it might not be a good thing, and there might be something that
can be done?
Sir Howard Newby: What we are
talking about here is, again, the way science itself is developing
and the role of traditional disciplines. For the sake of this
argument, within that, what we should not do is somehow artificially
constrain the way in which science, both teaching and research,
is organised in our universities by putting in aspic certain kinds
of organisational structures such as departments of this and departments
of that. It is really a matter for universities to determine how
they can best organise, in this case their scientific activity,
both teaching and research. I do not think HEFCE really should
intervene in that process, except where, we all agree, we are
concerned that over the short to medium term there are real problems
of sustaining provision in areas which we would wish to keep going.
Q25 Dr Harris: The next question
is one about these other subjects. Looking at your interview with
the Education Select Committee, there was a discussion of forensic
science. Is it your view that the Forensic Science Service wants
people to study forensic chemistry?
Sir Howard Newby: My view is that
at the moment in all probability there are more graduates in forensic
chemistry being produced than can be absorbed by the Home Office
Forensic Science Service.
Q26 Dr Harris: That was not quite
the point I was making.
Sir Howard Newby: I know it was
not, but that was the point I was making to the Select Committee.
Therefore, the issue is two-fold. Are we about to produce a glut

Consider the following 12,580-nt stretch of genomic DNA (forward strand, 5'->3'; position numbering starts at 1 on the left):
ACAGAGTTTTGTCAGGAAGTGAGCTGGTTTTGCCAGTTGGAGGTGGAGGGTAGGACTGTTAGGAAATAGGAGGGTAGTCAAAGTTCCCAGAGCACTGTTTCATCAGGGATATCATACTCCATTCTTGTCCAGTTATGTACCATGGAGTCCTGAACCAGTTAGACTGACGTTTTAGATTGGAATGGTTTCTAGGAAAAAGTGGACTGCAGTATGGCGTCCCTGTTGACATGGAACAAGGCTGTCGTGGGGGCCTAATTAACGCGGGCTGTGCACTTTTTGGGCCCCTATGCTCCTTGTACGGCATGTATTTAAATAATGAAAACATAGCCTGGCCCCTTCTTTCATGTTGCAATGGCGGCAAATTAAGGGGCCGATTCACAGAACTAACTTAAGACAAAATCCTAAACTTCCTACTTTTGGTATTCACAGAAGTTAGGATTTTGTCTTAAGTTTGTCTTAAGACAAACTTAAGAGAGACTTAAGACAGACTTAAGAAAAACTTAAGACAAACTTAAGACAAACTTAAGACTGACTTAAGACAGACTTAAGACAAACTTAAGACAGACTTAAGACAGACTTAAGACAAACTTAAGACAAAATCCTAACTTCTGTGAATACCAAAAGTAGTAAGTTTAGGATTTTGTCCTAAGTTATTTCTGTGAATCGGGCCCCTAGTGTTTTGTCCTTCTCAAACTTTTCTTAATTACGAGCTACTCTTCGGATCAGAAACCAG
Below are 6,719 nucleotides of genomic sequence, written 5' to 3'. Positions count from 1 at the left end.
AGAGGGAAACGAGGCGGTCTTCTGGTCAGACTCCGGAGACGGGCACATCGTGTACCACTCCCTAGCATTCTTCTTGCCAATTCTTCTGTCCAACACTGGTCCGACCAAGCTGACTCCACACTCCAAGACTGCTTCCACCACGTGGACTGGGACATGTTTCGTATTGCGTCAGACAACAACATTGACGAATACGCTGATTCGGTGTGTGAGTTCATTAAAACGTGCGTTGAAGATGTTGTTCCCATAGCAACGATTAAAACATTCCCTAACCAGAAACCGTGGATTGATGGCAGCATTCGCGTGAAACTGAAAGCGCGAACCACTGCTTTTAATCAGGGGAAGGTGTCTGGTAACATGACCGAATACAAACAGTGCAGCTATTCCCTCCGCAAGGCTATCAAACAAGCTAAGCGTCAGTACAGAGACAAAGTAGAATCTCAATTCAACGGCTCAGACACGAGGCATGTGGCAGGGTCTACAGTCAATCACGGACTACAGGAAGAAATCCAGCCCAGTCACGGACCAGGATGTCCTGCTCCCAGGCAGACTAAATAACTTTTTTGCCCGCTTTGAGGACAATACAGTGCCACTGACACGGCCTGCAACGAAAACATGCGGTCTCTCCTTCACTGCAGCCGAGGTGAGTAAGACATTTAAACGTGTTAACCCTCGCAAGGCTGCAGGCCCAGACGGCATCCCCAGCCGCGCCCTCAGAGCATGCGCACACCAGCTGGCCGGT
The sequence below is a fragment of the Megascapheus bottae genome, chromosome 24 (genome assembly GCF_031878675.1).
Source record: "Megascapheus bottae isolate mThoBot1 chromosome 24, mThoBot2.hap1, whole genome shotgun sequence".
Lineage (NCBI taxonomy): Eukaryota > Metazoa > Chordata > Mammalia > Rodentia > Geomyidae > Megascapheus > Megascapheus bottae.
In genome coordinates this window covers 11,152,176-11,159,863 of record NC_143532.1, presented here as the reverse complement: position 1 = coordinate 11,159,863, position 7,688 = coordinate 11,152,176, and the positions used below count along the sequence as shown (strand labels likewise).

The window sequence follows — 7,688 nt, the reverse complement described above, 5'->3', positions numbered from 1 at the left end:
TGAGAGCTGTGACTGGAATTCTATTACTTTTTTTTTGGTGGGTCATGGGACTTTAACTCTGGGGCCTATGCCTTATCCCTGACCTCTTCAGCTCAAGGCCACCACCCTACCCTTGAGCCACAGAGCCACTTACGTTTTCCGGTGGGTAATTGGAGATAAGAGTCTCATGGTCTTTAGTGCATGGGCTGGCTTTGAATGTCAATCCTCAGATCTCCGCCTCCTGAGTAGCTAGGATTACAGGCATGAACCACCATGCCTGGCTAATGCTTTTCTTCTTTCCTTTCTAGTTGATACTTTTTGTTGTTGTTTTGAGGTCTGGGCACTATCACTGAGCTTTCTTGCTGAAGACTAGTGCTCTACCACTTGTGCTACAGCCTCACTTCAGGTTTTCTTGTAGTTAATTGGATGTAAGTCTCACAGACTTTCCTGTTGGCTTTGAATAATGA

of forensic chemistry graduates who cannot find suitable employmentand
by "suitable" I mean those that exercise competences
which were earned through their degrees. I do not know, is the
honest answer to that, because I do not know what other employment
opportunities might be available to them. I have my suspicions,
but I do not know what other employment opportunities are available
to them. If there is a glut, should HEFCE intervene in some way
to restore that position? I do not think so because I do not think
we should be in the business of constantly second-guessing individual
decisions taken by students or by institutions over the provision
or the demand for particular subjects.
Q27 Dr Harris: It is worse than that
because the forensic science people told us in evidenceand
we will send you the reportthat they want chemistry graduates;
that these forensic chemistry graduates are no use to them. Here
we have chemistry departments closing and demand for these cuddly-sounding
TV-related subjects. It is not even a question of a glut; they
are no increased good to the needs of the country.
Sir Howard Newby: I am sorry,
I would disagree with that. I think that is an exaggeration, with
respect. I have always accepted that there is a need to encourage
more high-quality students to study chemistry, and we have to
deliver chemistry provision in a high-quality way. I do not believe
it is the role of the Funding Council to tell students what subjects
they can and cannot study; nor is it the role of the Funding Council
to tell universities what kinds of provision they can or cannot
make in response to a market demand.
Q28 Chairman: With the greatest respect,
surely yourselves, both as a funding arm of the Government, and
the Government, have a job to stimulate demand.